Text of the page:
The main emphasis of the panel was to discuss the pros and cons of implementing a weighted funding system for Delaware schools. In this type of system, students with higher needs would have more money allocated to them. These would include low-income students, English Language Learners, and students with disabilities. For the last, this already takes place with the exception of basic special education for students in Kindergarten to 3rd grade.
All the panelists were in agreement that the system we have is not working at all. While I don’t necessarily have an issue with a weighted funding system, the devil is in the details. But beneath the surface, as I stated towards the end of the panel, is the huge elephant in the room concerning accountability. Not for standardized tests but where money is currently going. There is no viable mechanism in Delaware to ensure the funds we are using in public education are truly going to the needs of students. Our state auditor is supposed to audit every single traditional school district for all expenses, but when was the last time we saw one of those reports unless it was part of an official audit inspection? There is no consistency with where funds are going. There are so many sub-groups of payment allocations with many overlapping each other. It is a beast to understand. Coding expenses in definitive places is a must, but no one seems to want to address that at a state level. It is my contention that throwing more money into the system is a recipe for disaster.
Say the advocates for better education in Wilmington schools do file a lawsuit. What would the result be? The feds have made important decisions in the past that put temporary band-aids on the issues but eventually the situation with “failing schools” comes up again and again. The definition of a “failing school” is now tied to standardized tests. It is the heart of all accountability in public education. But it fails to address the issues facing students of poverty, spoken languages that are not English, and disabilities that are neurologically based. The “one size fits all” mentality, which the Delaware Dept. of Education is still pushing in their first draft of the Every Student Succeeds Act state plan, doesn’t work.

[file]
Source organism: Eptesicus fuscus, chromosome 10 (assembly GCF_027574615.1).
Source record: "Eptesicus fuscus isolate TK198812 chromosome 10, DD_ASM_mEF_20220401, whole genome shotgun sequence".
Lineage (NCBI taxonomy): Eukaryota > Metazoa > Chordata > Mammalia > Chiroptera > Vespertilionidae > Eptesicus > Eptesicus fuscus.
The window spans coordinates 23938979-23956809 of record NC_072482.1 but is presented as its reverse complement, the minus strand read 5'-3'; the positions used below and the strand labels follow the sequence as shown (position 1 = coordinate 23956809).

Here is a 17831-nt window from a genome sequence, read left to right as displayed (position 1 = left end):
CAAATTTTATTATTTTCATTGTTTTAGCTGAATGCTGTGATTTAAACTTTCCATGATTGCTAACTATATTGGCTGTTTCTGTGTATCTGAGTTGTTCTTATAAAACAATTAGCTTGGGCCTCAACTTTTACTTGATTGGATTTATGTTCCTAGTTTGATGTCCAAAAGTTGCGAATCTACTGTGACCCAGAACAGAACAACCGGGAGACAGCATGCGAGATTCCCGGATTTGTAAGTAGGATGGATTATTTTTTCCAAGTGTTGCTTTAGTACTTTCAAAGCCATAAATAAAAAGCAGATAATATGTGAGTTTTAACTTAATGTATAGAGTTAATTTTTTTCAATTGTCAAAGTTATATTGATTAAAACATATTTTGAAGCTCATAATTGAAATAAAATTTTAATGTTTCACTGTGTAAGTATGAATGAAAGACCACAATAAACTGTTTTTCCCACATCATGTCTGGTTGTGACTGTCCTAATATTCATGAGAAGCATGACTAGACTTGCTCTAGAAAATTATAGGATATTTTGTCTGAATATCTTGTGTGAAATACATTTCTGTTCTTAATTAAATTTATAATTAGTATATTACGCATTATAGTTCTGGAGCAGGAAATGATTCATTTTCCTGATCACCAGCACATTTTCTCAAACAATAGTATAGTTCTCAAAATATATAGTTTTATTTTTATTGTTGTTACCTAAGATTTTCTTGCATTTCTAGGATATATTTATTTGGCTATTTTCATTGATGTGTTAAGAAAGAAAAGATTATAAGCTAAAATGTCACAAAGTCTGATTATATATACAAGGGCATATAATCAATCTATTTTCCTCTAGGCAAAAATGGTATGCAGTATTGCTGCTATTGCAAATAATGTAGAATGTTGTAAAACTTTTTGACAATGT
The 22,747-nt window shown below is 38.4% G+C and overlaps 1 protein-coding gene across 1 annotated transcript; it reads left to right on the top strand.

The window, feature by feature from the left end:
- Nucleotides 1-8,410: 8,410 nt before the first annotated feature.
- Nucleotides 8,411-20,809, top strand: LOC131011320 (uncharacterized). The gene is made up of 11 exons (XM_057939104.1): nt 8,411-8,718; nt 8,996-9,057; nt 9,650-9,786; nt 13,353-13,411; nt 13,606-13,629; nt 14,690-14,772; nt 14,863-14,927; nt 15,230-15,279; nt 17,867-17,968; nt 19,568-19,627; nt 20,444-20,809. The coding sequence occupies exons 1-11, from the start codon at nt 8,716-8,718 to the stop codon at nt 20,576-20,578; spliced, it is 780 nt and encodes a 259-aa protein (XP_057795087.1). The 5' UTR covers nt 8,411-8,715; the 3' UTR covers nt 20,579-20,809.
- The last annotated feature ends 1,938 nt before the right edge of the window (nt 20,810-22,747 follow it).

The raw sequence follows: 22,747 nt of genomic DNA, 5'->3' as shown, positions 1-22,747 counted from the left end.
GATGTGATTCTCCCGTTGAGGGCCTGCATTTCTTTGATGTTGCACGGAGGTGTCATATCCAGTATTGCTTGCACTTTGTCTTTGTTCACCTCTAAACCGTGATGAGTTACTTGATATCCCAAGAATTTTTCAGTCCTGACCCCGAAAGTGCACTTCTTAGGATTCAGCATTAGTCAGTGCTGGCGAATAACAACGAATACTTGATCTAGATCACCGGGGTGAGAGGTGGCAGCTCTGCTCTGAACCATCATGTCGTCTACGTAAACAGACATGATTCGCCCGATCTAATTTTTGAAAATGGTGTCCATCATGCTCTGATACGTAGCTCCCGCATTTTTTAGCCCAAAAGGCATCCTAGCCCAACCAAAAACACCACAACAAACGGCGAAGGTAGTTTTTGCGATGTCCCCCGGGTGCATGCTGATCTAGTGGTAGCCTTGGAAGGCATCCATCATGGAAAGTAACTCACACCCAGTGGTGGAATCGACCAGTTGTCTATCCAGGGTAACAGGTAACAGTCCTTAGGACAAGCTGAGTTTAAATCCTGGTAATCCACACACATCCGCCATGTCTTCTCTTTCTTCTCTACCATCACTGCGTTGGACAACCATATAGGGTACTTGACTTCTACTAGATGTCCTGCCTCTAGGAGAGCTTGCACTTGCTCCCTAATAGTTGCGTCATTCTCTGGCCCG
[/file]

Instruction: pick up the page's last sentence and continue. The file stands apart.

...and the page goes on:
Tony Allen told the group he was disappointed the WEIC Redistricting Plan didn’t pass in the General Assembly. He said, without hesitation, that he fears a lawsuit will have to happen to truly address the issues facing Wilmington students. He did concede that one of the biggest issues facing WEIC was not having representation from Kent and Sussex counties in the group. This was something I advised WEIC about in public comment at their very first meeting in August of 2015. It was also why I didn’t go to as many meetings as I could have. But will a federal lawsuit fix Wilmington schools?
In my opinion, the biggest problem in Delaware education among high-needs students is a problem no judge, accountability system, General Assembly, or any advocate can fix: hopelessness. In our biggest cities in the state, and reaching out into the suburbs and rural areas, is a drug problem of epic proportions. And with African-American youth, that comes with a potential of joining a gang. Until that problem is fixed, we will continue to spin our wheels trying to fix education. We can have after-school programs and more guidance counselors in our schools. That will help, but it will NOT solve the problem. I don’t have the answer to that. I don’t know who does. But until we can fix that problem, making our schools the penicillin for the disease facing our state will not get to the heart of the issue. With the drugs and gangs come extreme violence and people getting shot in the streets. This “be tough or die” mentality is the deadliest issue facing Delaware. And when those issues come into our schools, that is when education gets put in the bulls-eye of blame.
I have no doubt, at some point, Tony Allen, Jea Street and others will file some huge lawsuit against the State of Delaware. And many will look towards a judge to solve all our problems. It won’t. Until we get really tough on hopelessness, we will fail.
The Progressive Democrats of Delaware will have a panel tonight on the subject of education funding. I was asked to be one of the panelists for this to which I happily accepted. But I’m up against some heavy hitters! One of the most knowledgeable experts on school district funding, Brian Stephan, will join myself, Tony Allen, and State Rep. Paul Baumbach on this important discussion. As well, the Wilmington Education Improvement Commission will receive the 2016 Bob Stachnik Progressive Courage Award for their advocacy efforts on improving education in Wilmington. Tony Allen is the Chair of WEIC. Brian Stephan serves on the Christina Citizens Budget Oversight Committee and is a contributor for Delaware Liberal. State Rep. Paul Baumbach is running unopposed for the 23rd State Rep. Seat which will give him his third consecutive term for the district.